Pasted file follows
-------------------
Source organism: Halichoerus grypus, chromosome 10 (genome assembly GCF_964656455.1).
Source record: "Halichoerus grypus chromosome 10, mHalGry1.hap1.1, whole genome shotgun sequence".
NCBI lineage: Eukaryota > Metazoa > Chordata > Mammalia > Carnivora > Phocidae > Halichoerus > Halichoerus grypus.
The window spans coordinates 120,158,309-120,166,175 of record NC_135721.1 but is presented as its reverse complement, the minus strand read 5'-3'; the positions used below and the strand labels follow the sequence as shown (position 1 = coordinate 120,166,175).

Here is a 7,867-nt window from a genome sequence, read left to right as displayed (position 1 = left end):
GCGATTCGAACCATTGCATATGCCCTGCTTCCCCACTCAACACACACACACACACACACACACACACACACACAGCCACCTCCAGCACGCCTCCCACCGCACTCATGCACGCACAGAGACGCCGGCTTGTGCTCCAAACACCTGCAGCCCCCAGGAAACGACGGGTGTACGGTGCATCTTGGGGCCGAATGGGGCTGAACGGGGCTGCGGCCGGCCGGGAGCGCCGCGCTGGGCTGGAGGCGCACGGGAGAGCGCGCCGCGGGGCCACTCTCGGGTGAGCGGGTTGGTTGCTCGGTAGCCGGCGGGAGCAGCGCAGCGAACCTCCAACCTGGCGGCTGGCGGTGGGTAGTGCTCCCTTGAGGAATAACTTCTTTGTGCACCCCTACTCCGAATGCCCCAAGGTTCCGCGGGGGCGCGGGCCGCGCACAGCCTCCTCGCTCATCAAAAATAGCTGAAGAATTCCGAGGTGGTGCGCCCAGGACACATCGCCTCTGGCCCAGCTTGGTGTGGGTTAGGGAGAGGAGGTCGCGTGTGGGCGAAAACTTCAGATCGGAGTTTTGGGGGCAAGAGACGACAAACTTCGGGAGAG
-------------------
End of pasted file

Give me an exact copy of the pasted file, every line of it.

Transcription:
Source organism: Halichoerus grypus, chromosome 10 (genome assembly GCF_964656455.1).
Source record: "Halichoerus grypus chromosome 10, mHalGry1.hap1.1, whole genome shotgun sequence".
NCBI lineage: Eukaryota > Metazoa > Chordata > Mammalia > Carnivora > Phocidae > Halichoerus > Halichoerus grypus.
The window spans coordinates 120,158,309-120,166,175 of record NC_135721.1 but is presented as its reverse complement, the minus strand read 5'-3'; the positions used below and the strand labels follow the sequence as shown (position 1 = coordinate 120,166,175).

Here is a 7,867-nt window from a genome sequence, read left to right as displayed (position 1 = left end):
GCGATTCGAACCATTGCATATGCCCTGCTTCCCCACTCAACACACACACACACACACACACACACACACACACAGCCACCTCCAGCACGCCTCCCACCGCACTCATGCACGCACAGAGACGCCGGCTTGTGCTCCAAACACCTGCAGCCCCCAGGAAACGACGGGTGTACGGTGCATCTTGGGGCCGAATGGGGCTGAACGGGGCTGCGGCCGGCCGGGAGCGCCGCGCTGGGCTGGAGGCGCACGGGAGAGCGCGCCGCGGGGCCACTCTCGGGTGAGCGGGTTGGTTGCTCGGTAGCCGGCGGGAGCAGCGCAGCGAACCTCCAACCTGGCGGCTGGCGGTGGGTAGTGCTCCCTTGAGGAATAACTTCTTTGTGCACCCCTACTCCGAATGCCCCAAGGTTCCGCGGGGGCGCGGGCCGCGCACAGCCTCCTCGCTCATCAAAAATAGCTGAAGAATTCCGAGGTGGTGCGCCCAGGACACATCGCCTCTGGCCCAGCTTGGTGTGGGTTAGGGAGAGGAGGTCGCGTGTGGGCGAAAACTTCAGATCGGAGTTTTGGGGGCAAGAGACGACAAACTTCGGGAGAG